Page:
Over the course of Lent, I decided to do an “Internet as entertainment” fast. I decided that over the course of Lent I was going to give up the internet for all forms of entertainment. This meant that I didn’t do any sort of Facebook, blogging, forums, YouTube, etc. It was an interesting time to say the least, but it was good.
The first week of Lent I was in Costa Rica on a short term mission trip. I did blog about each day on the trip, so the fast wasn’t fully in place. But I felt it was necessary to use the internet here because it was the main form of communication with some people that donated to the trip. I do think it was a little easier starting the fast coming back to business as usual being that I had very minimal internet access for two weeks before.
The first week back in my office after Costa Rica was an interesting time. It was pretty easy to leave Facebook and the forums alone. Not blogging was a little tougher to handle, although I did write a bit during this time. There will be a few posts that I have written over Lent that you will see in the coming weeks. But the first week was good. The first thing I noticed was that all of a sudden I had an hour at the end of the day that was free. Now you may be thinking, “An hour? Really?!?! Holy crap man, you’re addicted!” Well, I don’t really think so. If you do the math, that’s only 12 short 5 minute stops at Facebook throughout the day. It adds up. As I’m in and out of my office, I would often sit and open Facebook quick, check a couple things, post a silly status, make a funny comment on a friend’s status, all of a sudden….BAM, five minutes gone. So in the absence of these little five minute spurts, all of a sudden I have an hour to do…whatever! As I said in a previous post, I was going to spend this time in prayer and Bible reading, etc. I first started to catch up on my Bible reading. I cruised through Exodus and started Deuteronomy. I also picked up my guitar for the first time in months and played through some worship songs in my office. I had small, intimate worship times in my office, alone. It was a great time to reflect, especially since it’s Lent, on what Christ did for us.
On top of my new found hour at the end of the day, I was motivated to get back into the gym. I didn’t want to lose what the work in Costa Rica did to my body. So I decided to take an hour at lunch and hit the gym. Those that know me know that I’m not in any sort of Men’s Health shape. I’ve been a big guy my whole life and I’ve decided it’s time to not be. The idea of getting back into the gym was partially trying to get healthy, but also (with all the open time/reading I’ve been doing) I needed to get out of my office more.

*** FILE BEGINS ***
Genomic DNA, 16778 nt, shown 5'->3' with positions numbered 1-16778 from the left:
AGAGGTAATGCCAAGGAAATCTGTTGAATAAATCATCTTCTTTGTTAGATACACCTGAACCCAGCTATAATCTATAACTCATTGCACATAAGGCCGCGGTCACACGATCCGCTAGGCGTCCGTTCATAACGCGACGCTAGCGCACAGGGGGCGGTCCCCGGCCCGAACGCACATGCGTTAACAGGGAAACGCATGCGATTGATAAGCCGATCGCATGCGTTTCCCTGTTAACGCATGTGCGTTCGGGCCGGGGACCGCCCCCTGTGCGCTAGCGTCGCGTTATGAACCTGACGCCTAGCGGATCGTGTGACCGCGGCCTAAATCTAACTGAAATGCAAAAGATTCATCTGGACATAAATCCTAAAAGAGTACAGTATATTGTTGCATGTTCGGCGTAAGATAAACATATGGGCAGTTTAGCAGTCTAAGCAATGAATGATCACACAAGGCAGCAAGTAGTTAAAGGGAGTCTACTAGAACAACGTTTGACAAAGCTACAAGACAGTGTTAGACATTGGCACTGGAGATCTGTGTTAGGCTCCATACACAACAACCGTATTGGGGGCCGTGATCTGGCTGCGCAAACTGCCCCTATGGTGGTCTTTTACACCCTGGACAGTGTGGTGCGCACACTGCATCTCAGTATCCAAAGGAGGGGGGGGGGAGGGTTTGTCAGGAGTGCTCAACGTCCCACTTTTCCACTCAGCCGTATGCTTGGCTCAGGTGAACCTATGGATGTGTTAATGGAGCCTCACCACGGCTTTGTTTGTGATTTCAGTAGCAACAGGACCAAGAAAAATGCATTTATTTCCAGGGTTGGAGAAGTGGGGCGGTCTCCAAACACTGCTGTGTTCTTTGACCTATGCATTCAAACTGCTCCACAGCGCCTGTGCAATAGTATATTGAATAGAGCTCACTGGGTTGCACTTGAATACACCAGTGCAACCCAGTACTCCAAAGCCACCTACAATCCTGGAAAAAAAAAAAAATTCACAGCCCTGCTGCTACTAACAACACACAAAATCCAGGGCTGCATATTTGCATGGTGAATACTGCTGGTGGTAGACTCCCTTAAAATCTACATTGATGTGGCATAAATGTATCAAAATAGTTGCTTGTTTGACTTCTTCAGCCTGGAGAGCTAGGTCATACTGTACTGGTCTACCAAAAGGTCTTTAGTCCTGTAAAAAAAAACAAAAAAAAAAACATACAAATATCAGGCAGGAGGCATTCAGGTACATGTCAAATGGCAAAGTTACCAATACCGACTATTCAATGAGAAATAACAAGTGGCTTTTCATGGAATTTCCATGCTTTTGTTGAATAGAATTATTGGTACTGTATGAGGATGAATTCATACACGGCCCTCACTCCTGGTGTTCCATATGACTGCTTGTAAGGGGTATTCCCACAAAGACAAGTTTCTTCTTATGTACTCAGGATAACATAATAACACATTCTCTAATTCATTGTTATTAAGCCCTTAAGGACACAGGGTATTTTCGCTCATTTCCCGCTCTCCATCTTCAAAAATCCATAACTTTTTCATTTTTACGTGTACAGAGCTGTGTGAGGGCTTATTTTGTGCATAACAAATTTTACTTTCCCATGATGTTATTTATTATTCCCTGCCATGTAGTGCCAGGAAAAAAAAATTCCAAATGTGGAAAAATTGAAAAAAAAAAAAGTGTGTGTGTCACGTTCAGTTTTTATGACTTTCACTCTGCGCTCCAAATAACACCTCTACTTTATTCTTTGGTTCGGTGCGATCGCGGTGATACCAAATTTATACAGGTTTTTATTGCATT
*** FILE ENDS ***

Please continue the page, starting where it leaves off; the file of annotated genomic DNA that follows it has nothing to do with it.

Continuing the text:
The really cool thing that I experienced through Lent was a deeper understanding of the Passion. I’ve been a church kid my whole life, I’ve heard the Passion story A LOT! The issue we run into when we hear something over and over again is that it begins to feel stale. But this year it seemed fresh. I think it was because of my extra time in the Word, worship, and with God. Also, on top of this, I’ve been taking my Middle Schoolers through a great curriculum called Old Skool Jesus (youth pastors, find it HERE). It’s a 12 week study on the person of Jesus. It’s been great because it leads middle schoolers into deep conversations about who Jesus was, what he did, was he fully God, was he fully human, how does Jesus’ claim of salvation compare to other religions, etc. The week before Holy Week we went through the physical effects of crucifixion on a person’s body and then talked about our physical, emotional, and spiritual reactions to this. It was very impacting and for the first time in years and years, reading the Passion story, alone in my office, brought me to tears. And somehow this silly little experiment we call fasting for Lent made total sense. It’s not supposed to be a time of suffering. Lent and fasting are supposed to be preparation times that we put away something that keeps us from seeing the true meaning of the season. It’s a form of repentance, a type of turning away from the comforts we have placed in our lives and turning towards Jesus. It’s not legalism, it’s not feel-good Jesus, it’s simply and purely relationship. It’s this relationship that makes it all real, makes it all true. It’s this relationship and the absence of it that makes Christianity unbelievable to the unbeliever. It’s this relationship that cannot be fully known by reading the Bible, going to church on Sundays and youth group on Wednesdays. It’s this relationship that has to be experienced by the believer, trusted in during the dry times, and rejoiced in during the high times. As the late and great Johnny Cash sings, “Your own…personal…Jesus…”